Public Interest Disclosure Act — are your procedures still compliant?
14 January 2022
As a result of the commencement of most provisions under the Independent Commissioner Against Corruption (CPIPC Recommendations) Amendment Act 2021 on 7 October 2021, consequential amendments were made to the Independent Commissioner Against Corruption Act 2012, the Ombudsman Act 1972 and the Public Interest Disclosure Act 2018 (the PID Act).
Notably, section 12 of the PID Act requires the CEO of a council to ensure that a document setting out the procedure for a person who wants to make such a disclosure, as well as for officers and employees of the Council to deal with the same, is prepared and maintained in accordance with Guidelines prepared by the Commission (formerly the Independent Commissioner Against Corruption).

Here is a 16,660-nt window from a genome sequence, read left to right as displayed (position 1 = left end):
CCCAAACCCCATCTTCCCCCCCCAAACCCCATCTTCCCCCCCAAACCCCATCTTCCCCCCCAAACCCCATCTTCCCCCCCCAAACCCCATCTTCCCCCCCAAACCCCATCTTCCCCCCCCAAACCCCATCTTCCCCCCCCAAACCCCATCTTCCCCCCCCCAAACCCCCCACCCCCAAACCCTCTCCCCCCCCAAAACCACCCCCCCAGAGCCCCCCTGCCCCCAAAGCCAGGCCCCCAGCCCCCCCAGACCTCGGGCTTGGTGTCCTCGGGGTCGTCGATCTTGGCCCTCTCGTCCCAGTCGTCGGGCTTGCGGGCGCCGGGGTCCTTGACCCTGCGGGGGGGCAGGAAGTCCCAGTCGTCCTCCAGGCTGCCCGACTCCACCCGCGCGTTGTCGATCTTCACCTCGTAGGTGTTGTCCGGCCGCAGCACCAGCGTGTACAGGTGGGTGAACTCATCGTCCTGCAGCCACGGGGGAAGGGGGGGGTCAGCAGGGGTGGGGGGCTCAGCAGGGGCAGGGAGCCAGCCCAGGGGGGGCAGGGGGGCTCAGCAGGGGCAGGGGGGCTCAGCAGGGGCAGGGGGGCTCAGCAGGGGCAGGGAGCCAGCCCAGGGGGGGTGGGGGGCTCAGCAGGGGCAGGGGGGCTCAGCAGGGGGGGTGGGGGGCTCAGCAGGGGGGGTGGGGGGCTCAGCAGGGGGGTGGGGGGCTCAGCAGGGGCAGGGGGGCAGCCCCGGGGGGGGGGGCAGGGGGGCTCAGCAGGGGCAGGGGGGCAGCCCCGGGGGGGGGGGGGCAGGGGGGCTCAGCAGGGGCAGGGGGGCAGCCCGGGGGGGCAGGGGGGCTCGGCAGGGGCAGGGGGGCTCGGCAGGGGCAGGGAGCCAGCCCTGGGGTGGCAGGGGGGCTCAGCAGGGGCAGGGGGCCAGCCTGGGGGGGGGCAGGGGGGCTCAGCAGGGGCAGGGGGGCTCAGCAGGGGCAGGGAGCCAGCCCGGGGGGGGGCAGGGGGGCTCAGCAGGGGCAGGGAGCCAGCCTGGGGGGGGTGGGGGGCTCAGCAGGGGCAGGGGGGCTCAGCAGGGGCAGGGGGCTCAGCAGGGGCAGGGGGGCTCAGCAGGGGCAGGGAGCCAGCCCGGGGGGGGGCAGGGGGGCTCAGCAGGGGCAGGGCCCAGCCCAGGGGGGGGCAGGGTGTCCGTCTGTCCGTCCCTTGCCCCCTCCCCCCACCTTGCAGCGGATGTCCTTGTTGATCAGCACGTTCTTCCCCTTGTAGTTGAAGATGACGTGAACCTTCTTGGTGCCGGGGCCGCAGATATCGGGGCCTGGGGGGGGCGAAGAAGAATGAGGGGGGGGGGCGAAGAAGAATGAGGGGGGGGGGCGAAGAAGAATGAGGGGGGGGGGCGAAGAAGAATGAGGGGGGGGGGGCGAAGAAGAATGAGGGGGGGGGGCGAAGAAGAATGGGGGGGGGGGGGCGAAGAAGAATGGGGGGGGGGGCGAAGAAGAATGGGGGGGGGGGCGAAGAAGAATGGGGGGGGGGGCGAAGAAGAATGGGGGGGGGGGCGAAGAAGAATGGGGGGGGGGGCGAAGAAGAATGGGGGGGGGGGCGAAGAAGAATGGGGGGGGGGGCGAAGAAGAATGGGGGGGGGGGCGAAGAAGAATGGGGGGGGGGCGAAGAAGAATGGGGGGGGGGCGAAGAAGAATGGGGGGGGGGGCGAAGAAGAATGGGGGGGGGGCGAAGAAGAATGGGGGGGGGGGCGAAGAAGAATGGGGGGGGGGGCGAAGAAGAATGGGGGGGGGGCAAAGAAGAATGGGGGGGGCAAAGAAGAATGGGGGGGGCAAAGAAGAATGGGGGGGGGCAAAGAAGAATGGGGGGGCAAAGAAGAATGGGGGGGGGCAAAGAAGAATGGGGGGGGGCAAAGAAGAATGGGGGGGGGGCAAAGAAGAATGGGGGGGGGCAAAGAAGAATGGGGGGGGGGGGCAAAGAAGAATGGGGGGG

The resultant effect of these legislative amendments is that many PID Act Policy and Procedure documents no longer accurately reflect the public integrity statutory framework, for the purposes of a relevant authority receiving and managing an appropriate disclosure of public interest information.
For a fixed fee of $550 (ex GST), Kelledy Jones Lawyers will review your statutorily required procedure documents under the PID Act, and provide you with a compliant Policy and/or Procedure document(s), noting, of course, that there is not, and never has been, a legal imperative for a council to have both a ‘policy’ and a ‘procedure’ document. Some councils may also wish to take this opportunity to ‘streamline’ their policy environment in this respect.